This pantheon, or assembly of gods, reflects a view of reality wherein religion is based in our image, and we create a divinity who is like us – or like we want him or her to be. It also presents us with a “behind the scenes look” at a divine council that is a cacophony of competing voices and claims and counterclaims; a spitting contest full of braggadocio and accusations and conniving – a scene not unlike some sessions of congress or some presidential debates, in fact. In this view of reality, if you were to ask the question, “Who is in charge here?”, the answer you’d wind up with is, “Well, nobody is actually or always in control, really. You just can’t tell with these guys.”
So that’s the ancient Near East, or at least part of it. Now fast-forward in history through till today, and let me offer a contemporary American understanding of the divine council. For many of the people in our world, the meeting of the gods looks like those old comics where a person is seeking to make a decision and there’s a little angel on one shoulder and a little demon on the other, each whispering into an ear, urging a specific course of action. Both the tempter and the encourager provide input, but at the end of the day, who is in charge? I am. Because in America, the individual is the ultimate authority.
In Job 1 and Job 2, however, we see a different depiction – one that is at odds with both the ancient Mesopotamian and contemporary American views of divine reality. Each chapter contains the claim that “the angels came to present themselves before the Lord.” That is, heavenly beings come into the presence of One who is clearly supreme and offer who and what they are to that One. This is not a debate; it is not a congress; YHWH is clearly receiving reports from those who, while powerful, are less powerful than he. The very first question that is asked in both chapters 1 and 2 is from God himself: “Where have you come from?” In other words, “Are you doing your job? Tell me about how you have been exercising the authority that I gave to you.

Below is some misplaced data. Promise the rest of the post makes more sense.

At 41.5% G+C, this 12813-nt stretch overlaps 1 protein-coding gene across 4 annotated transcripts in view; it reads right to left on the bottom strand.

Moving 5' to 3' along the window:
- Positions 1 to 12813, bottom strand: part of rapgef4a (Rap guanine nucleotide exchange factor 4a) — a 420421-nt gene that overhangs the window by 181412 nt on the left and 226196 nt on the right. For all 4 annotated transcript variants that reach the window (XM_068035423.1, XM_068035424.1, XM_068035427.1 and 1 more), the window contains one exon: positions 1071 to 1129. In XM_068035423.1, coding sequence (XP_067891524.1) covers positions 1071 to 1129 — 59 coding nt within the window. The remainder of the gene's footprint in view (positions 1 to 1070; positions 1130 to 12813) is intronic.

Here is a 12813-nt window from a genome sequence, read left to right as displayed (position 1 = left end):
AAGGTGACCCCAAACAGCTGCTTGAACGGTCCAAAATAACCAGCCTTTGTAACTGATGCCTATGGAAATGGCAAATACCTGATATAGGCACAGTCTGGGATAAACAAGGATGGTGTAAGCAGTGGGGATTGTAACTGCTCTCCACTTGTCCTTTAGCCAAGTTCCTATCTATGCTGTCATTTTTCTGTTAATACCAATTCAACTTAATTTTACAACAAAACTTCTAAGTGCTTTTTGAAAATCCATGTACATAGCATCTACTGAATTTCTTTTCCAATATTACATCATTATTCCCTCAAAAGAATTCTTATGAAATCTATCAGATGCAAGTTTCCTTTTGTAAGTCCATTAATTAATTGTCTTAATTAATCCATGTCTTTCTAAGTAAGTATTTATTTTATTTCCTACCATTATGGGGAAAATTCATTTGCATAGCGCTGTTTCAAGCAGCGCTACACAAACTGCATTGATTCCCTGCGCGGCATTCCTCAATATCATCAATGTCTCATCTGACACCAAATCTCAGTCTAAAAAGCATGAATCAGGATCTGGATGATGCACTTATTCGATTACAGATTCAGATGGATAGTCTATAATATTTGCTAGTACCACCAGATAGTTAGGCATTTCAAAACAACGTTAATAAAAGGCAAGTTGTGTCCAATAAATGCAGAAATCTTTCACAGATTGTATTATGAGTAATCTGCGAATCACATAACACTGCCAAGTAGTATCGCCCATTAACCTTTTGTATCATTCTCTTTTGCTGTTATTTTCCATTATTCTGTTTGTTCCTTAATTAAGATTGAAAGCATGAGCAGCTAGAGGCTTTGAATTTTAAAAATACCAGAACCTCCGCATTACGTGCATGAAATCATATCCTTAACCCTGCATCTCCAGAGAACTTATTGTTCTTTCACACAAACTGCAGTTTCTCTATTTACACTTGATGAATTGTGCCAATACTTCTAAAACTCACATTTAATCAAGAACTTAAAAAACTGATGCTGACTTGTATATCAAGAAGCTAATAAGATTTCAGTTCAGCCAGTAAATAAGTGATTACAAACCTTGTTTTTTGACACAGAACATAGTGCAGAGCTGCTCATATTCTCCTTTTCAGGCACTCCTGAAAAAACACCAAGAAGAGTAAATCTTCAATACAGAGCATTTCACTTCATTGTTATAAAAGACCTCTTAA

There is a huge truth contained in this account of the Divine Council, and one that we oft en forget in our own lives: Satan is not the opposite of God. We do not live in a universe where competing deities vie for power, attention, and ultimate control of the cosmos. Satan is clearly described as a creature who is accountable to God and subject to boundaries that God establishes. If this is true – and I think that it is – that means that good is more powerful than evil; that love is stronger than hate; that hope is superior to memory. Always.